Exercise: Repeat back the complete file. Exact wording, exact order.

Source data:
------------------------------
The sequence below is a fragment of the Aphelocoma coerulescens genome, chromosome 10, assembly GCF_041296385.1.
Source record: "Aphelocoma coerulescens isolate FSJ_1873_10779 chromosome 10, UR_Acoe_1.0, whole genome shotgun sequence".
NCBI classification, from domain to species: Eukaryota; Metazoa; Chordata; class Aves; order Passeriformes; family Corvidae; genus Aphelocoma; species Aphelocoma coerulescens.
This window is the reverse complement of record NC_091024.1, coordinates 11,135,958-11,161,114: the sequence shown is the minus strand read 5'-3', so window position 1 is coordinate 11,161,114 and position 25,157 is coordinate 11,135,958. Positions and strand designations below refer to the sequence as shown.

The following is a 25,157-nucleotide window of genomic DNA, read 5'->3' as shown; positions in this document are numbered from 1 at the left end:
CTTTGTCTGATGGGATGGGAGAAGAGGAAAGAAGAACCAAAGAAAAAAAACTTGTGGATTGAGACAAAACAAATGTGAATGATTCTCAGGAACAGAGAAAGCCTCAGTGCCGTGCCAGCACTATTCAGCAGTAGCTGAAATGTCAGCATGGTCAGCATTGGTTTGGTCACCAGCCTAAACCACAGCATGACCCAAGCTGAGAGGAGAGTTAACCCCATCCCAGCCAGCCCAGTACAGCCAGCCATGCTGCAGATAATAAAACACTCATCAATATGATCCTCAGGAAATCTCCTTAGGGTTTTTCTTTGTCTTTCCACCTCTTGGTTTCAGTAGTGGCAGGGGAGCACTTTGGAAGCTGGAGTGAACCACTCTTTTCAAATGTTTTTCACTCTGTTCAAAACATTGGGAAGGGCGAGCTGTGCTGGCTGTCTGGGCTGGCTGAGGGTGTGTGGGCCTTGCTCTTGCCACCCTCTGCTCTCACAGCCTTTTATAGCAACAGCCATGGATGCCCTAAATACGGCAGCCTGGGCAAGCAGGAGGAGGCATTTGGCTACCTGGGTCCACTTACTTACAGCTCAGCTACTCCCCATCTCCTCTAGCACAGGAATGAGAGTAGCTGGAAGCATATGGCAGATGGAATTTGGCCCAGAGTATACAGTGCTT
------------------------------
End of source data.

The sequence below is a fragment of the Aphelocoma coerulescens genome, chromosome 10, assembly GCF_041296385.1.
Source record: "Aphelocoma coerulescens isolate FSJ_1873_10779 chromosome 10, UR_Acoe_1.0, whole genome shotgun sequence".
NCBI classification, from domain to species: Eukaryota; Metazoa; Chordata; class Aves; order Passeriformes; family Corvidae; genus Aphelocoma; species Aphelocoma coerulescens.
This window is the reverse complement of record NC_091024.1, coordinates 11,135,958-11,161,114: the sequence shown is the minus strand read 5'-3', so window position 1 is coordinate 11,161,114 and position 25,157 is coordinate 11,135,958. Positions and strand designations below refer to the sequence as shown.

The following is a 25,157-nucleotide window of genomic DNA, read 5'->3' as shown; positions in this document are numbered from 1 at the left end:
CTTTGTCTGATGGGATGGGAGAAGAGGAAAGAAGAACCAAAGAAAAAAAACTTGTGGATTGAGACAAAACAAATGTGAATGATTCTCAGGAACAGAGAAAGCCTCAGTGCCGTGCCAGCACTATTCAGCAGTAGCTGAAATGTCAGCATGGTCAGCATTGGTTTGGTCACCAGCCTAAACCACAGCATGACCCAAGCTGAGAGGAGAGTTAACCCCATCCCAGCCAGCCCAGTACAGCCAGCCATGCTGCAGATAATAAAACACTCATCAATATGATCCTCAGGAAATCTCCTTAGGGTTTTTCTTTGTCTTTCCACCTCTTGGTTTCAGTAGTGGCAGGGGAGCACTTTGGAAGCTGGAGTGAACCACTCTTTTCAAATGTTTTTCACTCTGTTCAAAACATTGGGAAGGGCGAGCTGTGCTGGCTGTCTGGGCTGGCTGAGGGTGTGTGGGCCTTGCTCTTGCCACCCTCTGCTCTCACAGCCTTTTATAGCAACAGCCATGGATGCCCTAAATACGGCAGCCTGGGCAAGCAGGAGGAGGCATTTGGCTACCTGGGTCCACTTACTTACAGCTCAGCTACTCCCCATCTCCTCTAGCACAGGAATGAGAGTAGCTGGAAGCATATGGCAGATGGAATTTGGCCCAGAGTATACAGTGCTT